"This is art," I remember telling myself as I stared at a stack of inflated aluminium cubes. To me, they were just that: much like a barrier, pretty on the eyes. I remember it was called Mirror Barricade. I took a few pictures. That's it.
To me, its significance lay only in its face value. A brochure informed me that the exhibition was meant to revisit examples of the use of inflatables as devices of disruption in art and politics (hence the barricade). There was a giant pink bunny, a white one and a few Ghiblian creatures. I saw them, I liked them. But the same cannot be said about the people with me that day. One of them, Person A, said, "We have helium balloons at home."
Maybe their interpretations had been different, maybe it was a generational gap, but a number of rooms with nothing but giant pneumatic creations certainly wasn't their cup of tea. It wasn't until we reached the giant moon that they finally smiled. A giant moon. Projected onto a spherical screen, with lounge chairs, not unlike a space deck. This made me ask myself, was it personal significance that they were looking for in art?
Perhaps more to their taste would be a certain piece named Comedian. Media: Banana and duct tape. Made to be a true critique of the strangeness of capitalism and art, yet, inadvertently became part of the problem. Person B, when faced with the question, however, was not impressed.
I decided to skip out the money part.
Art is an extremely fluid notion. Keeping in mind that everyone's mind is a vessel of a different shape, the big picture once the colours coalesce is also different to each set of eyes. Nobody gets to define what isn't art, even though contemporary art ventures far beyond what most people would accept to be priceless. Take that eyeglasses incident, for example, there is nothing people won't accept as art.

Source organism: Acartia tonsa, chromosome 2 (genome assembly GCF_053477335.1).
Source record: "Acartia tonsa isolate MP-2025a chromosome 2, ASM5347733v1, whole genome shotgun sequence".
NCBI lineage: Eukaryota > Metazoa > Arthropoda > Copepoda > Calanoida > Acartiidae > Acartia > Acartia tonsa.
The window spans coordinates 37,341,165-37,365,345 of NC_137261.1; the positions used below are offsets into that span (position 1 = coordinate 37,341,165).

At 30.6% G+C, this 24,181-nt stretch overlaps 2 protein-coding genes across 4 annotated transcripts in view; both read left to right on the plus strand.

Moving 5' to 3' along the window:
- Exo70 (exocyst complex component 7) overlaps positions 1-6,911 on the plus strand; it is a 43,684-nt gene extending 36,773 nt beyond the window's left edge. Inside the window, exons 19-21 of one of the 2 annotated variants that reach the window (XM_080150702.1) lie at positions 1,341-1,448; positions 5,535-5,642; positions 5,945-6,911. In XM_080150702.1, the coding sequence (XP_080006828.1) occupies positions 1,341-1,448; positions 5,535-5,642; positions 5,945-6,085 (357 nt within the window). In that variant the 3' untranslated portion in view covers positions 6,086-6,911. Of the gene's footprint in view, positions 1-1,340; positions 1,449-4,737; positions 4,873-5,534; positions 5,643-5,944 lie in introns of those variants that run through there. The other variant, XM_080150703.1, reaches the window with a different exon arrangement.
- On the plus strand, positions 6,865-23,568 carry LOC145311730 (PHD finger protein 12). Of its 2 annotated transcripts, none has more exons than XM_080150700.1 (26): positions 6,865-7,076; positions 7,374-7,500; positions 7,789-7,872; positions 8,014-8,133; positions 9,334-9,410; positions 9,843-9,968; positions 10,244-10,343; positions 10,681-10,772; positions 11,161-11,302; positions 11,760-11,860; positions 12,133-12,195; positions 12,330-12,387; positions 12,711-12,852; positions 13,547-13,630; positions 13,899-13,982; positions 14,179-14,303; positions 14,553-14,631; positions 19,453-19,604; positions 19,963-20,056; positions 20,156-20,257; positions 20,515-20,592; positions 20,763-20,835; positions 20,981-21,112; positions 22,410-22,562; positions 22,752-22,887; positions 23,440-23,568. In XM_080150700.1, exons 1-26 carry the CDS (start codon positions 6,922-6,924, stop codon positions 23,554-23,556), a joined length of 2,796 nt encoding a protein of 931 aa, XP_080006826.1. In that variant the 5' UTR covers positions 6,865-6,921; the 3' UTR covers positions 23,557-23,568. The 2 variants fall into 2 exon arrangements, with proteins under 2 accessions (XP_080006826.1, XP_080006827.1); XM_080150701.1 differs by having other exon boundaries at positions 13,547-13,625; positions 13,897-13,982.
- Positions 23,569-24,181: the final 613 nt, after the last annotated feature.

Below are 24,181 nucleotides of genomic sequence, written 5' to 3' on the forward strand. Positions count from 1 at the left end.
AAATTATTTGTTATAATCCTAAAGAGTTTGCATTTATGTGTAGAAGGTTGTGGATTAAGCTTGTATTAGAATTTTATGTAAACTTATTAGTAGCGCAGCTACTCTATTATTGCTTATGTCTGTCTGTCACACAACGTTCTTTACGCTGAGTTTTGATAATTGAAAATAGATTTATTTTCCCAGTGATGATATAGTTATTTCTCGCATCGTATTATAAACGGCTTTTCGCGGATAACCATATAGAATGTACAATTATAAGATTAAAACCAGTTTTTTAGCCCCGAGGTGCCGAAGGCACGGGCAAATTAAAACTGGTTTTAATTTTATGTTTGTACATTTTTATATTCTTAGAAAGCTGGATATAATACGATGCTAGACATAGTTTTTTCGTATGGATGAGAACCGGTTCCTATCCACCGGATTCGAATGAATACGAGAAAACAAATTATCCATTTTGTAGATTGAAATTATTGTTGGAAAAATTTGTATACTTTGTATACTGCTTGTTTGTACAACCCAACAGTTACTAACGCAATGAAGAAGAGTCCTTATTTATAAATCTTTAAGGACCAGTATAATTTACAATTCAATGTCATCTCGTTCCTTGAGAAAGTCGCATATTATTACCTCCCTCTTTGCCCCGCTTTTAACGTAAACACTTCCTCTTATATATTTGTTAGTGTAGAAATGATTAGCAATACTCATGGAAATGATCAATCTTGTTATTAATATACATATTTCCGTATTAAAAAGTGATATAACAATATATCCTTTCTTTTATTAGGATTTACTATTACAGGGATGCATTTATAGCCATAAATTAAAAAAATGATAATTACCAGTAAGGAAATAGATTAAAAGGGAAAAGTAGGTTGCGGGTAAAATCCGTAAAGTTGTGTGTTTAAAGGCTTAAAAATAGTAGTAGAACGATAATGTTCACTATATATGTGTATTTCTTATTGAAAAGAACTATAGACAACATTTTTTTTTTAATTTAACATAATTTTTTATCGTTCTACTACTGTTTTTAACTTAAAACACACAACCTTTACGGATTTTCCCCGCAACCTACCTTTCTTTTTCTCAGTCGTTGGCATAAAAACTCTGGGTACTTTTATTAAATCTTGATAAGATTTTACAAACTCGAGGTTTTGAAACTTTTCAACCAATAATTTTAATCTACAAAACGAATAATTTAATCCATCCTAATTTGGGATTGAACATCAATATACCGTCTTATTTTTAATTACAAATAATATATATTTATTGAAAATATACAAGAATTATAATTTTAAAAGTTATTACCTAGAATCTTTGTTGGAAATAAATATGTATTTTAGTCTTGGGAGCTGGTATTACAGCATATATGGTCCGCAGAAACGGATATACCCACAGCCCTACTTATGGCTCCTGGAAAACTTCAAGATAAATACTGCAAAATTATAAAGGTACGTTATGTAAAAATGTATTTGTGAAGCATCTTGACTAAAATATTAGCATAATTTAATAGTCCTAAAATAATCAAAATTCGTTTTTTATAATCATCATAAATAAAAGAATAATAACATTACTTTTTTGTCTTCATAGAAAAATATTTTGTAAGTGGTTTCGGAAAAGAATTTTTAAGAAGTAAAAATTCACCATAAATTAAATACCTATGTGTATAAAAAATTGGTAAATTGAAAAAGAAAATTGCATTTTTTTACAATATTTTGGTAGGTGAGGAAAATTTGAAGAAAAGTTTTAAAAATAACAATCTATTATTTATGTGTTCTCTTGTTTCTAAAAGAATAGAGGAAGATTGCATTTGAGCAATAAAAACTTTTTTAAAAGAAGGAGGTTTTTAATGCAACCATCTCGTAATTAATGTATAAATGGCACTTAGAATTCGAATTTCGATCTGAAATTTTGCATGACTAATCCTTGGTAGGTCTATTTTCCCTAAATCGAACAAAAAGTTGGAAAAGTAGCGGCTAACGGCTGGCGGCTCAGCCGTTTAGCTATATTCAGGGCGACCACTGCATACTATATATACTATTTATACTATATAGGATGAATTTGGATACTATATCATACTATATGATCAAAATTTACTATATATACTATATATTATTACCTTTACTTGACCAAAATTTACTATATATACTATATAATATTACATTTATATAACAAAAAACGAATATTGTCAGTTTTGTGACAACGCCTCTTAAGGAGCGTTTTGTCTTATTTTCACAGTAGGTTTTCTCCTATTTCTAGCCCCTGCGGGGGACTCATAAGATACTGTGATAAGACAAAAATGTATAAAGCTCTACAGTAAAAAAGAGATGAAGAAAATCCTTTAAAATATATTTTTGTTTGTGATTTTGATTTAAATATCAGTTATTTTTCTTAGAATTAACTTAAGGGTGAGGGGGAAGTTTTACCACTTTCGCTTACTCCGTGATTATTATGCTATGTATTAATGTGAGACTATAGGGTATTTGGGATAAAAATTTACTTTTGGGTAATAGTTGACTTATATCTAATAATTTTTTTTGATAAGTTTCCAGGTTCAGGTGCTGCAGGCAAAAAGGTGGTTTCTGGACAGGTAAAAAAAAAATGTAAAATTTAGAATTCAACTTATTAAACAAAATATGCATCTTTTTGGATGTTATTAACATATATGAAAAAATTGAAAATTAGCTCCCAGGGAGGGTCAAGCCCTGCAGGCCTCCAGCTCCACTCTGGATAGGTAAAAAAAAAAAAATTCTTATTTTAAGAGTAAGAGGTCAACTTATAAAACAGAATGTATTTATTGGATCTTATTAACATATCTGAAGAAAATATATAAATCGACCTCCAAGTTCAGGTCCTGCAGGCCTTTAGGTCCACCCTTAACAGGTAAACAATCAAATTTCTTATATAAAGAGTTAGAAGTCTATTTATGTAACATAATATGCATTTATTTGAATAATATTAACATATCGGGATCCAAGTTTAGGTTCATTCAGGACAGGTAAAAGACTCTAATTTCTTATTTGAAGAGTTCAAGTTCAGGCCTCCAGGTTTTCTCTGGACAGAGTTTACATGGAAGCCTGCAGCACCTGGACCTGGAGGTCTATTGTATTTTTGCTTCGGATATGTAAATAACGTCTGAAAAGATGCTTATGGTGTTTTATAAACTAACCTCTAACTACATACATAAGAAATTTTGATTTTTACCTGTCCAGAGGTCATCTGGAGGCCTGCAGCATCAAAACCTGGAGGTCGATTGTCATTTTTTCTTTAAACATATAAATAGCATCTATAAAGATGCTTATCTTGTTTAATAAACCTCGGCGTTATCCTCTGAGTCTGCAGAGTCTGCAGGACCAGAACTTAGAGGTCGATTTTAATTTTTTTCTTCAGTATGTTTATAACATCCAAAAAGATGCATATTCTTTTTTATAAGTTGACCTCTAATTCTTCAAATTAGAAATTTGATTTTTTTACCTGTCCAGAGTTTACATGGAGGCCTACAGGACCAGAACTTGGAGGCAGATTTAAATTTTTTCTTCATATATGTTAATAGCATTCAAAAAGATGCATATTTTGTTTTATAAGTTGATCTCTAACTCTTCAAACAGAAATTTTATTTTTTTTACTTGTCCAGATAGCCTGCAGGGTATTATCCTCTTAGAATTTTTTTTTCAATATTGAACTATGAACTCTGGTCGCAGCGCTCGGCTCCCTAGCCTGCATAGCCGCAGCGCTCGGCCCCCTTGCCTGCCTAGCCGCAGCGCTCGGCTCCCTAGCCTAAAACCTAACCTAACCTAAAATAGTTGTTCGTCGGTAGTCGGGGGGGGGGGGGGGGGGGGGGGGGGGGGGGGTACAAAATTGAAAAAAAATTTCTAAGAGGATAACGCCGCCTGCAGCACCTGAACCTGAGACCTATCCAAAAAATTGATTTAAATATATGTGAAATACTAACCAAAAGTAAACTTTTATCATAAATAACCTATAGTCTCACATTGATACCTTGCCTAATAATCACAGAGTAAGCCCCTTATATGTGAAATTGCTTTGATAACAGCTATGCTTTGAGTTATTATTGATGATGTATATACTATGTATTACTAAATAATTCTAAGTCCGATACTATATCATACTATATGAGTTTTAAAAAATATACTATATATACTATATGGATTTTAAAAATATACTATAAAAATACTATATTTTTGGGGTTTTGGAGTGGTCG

So when making plans for a visit to a very recent exhibition, I decided on a small experiment. I would 'drop' a piece of glass with beads embedded, and a small card with the name and a few lines of text, and stand at a reasonable distance to see the reaction. We didn't eventually carry it out, but let's speculate. This social-turned-thought experiment could have gone either of two ways: I would be apprehended on vandalism grounds, or I could get my point proven and end the experiment with a phone call that went like, "Nah Ammu, the traffic is insane today. I didn't get lost at the museum."
The truth is, regardless of what this experiment would prove, there's an incredible richness to the world of visual art, regardless of how you interpret it. I believe it is because a lot of modern art does not have easily recognisable subject matter, or the subject matter is more symbolic than literal, making it harder for us to compartmentalise. With this in mind, you can approach each work of art like a scientific discovery: what does this work do that nobody has done before, and how does its form reveal the motivations of its creator(s)? Or maybe, don't approach art with expectations. Modern art doesn't work well that way. It needs purely to be observed. Look at it. Think about what you like and what you don't like about it. Pay attention to the strokes and shades.
Truth is, it still may do nothing for you. And that's okay.
Sarah Wasifa sees life as a math equation: problematic, perhaps with a solution, and maybe sometimes with a sign to tear off a page and start over again. Help her find 'y' at email@example.com